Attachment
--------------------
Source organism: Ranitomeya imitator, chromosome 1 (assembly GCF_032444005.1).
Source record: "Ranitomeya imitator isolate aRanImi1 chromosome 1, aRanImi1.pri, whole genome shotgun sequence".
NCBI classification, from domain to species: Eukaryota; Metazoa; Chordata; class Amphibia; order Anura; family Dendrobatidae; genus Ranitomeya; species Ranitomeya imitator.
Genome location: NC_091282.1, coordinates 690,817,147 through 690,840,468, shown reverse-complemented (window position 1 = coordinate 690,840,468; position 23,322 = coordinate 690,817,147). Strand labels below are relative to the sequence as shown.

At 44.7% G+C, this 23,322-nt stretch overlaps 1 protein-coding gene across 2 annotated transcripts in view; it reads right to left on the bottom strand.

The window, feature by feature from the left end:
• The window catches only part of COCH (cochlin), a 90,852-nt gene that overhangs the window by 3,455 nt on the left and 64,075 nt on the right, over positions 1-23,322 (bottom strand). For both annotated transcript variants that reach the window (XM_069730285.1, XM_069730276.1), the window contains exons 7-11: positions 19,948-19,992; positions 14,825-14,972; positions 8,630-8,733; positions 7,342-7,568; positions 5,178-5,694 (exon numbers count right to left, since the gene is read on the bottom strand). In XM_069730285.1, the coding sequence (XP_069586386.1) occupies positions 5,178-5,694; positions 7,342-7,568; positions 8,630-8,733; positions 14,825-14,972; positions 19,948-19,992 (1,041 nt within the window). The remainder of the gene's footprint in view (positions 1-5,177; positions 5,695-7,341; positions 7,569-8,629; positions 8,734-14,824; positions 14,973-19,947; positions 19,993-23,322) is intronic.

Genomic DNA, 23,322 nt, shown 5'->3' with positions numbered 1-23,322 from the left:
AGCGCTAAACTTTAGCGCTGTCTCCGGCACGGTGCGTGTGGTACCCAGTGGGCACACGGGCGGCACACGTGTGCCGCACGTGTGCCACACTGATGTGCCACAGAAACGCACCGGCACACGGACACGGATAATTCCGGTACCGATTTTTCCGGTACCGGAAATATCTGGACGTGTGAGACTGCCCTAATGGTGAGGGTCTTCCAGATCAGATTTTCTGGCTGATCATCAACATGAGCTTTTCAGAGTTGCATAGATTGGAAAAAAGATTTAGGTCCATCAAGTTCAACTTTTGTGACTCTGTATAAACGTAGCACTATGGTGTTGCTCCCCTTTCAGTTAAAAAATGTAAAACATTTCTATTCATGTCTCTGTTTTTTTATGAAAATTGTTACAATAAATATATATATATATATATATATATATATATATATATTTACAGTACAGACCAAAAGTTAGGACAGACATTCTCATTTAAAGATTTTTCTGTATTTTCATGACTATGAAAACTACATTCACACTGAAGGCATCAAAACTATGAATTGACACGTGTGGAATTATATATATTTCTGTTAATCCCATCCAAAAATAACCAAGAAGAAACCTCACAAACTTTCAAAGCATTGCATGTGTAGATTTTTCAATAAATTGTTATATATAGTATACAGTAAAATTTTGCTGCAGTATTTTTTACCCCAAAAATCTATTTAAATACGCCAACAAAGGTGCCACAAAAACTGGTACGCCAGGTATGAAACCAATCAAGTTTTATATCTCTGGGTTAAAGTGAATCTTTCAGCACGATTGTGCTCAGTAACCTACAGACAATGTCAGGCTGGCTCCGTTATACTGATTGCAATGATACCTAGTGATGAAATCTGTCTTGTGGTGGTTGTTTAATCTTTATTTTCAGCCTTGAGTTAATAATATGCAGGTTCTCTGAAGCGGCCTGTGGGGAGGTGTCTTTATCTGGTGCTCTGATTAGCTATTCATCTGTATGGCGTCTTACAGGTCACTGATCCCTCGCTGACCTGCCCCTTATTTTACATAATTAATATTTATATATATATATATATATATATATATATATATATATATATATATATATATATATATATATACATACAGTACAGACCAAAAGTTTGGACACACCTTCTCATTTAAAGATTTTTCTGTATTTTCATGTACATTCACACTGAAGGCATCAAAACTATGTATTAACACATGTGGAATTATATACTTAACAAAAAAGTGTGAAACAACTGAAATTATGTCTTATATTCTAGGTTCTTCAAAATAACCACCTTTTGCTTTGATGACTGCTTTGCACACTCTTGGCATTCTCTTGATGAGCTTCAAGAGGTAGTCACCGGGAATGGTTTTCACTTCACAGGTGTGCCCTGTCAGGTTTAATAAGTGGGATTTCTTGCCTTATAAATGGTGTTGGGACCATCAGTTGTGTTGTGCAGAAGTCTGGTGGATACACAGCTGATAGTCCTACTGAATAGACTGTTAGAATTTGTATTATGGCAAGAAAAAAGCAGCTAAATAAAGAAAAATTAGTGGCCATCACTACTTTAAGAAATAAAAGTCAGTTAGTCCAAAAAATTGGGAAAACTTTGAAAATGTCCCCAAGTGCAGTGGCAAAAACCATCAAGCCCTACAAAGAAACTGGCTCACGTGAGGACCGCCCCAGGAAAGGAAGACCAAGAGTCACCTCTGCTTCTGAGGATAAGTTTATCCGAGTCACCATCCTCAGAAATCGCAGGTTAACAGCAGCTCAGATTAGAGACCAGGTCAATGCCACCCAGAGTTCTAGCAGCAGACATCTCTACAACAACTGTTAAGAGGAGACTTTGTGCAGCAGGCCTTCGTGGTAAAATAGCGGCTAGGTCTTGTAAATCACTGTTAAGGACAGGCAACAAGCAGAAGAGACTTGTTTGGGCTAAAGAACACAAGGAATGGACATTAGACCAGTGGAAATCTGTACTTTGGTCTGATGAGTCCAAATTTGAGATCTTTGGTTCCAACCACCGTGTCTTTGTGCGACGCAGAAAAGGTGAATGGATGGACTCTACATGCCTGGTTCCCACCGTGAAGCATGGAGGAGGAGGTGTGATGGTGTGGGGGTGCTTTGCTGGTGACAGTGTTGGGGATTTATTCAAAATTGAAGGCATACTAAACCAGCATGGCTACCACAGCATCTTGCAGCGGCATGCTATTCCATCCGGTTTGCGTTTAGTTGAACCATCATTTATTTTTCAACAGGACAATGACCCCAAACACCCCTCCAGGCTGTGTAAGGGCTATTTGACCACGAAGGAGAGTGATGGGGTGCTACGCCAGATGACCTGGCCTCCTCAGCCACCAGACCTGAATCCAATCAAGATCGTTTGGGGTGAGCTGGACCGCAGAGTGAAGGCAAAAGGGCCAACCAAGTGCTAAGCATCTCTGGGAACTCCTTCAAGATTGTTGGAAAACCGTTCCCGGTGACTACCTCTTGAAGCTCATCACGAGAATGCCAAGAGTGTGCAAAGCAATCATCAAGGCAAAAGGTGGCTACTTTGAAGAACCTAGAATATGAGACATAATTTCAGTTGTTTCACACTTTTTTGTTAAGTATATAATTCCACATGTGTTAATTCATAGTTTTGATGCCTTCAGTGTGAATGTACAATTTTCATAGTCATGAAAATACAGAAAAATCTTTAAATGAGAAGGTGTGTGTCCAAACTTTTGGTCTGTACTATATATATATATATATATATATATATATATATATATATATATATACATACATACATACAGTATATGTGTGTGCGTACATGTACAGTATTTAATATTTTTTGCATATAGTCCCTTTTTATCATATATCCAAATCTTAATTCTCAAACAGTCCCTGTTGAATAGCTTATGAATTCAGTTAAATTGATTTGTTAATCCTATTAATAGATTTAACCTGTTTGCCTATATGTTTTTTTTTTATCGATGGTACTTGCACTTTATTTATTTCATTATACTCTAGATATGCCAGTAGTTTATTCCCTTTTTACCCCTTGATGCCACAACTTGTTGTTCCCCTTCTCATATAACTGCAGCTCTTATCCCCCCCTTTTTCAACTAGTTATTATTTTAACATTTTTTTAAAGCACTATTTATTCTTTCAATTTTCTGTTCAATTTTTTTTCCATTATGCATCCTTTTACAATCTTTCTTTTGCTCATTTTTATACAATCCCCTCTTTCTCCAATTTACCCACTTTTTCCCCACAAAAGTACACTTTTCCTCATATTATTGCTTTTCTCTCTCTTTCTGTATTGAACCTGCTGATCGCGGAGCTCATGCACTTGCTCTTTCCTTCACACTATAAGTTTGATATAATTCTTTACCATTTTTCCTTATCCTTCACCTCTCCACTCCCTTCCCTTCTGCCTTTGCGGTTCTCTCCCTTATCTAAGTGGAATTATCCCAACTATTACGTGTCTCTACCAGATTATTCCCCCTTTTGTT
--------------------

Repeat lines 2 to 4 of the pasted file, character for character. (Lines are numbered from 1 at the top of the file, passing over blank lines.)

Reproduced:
Source record: "Ranitomeya imitator isolate aRanImi1 chromosome 1, aRanImi1.pri, whole genome shotgun sequence".
NCBI classification, from domain to species: Eukaryota; Metazoa; Chordata; class Amphibia; order Anura; family Dendrobatidae; genus Ranitomeya; species Ranitomeya imitator.
Genome location: NC_091282.1, coordinates 690,817,147 through 690,840,468, shown reverse-complemented (window position 1 = coordinate 690,840,468; position 23,322 = coordinate 690,817,147). Strand labels below are relative to the sequence as shown.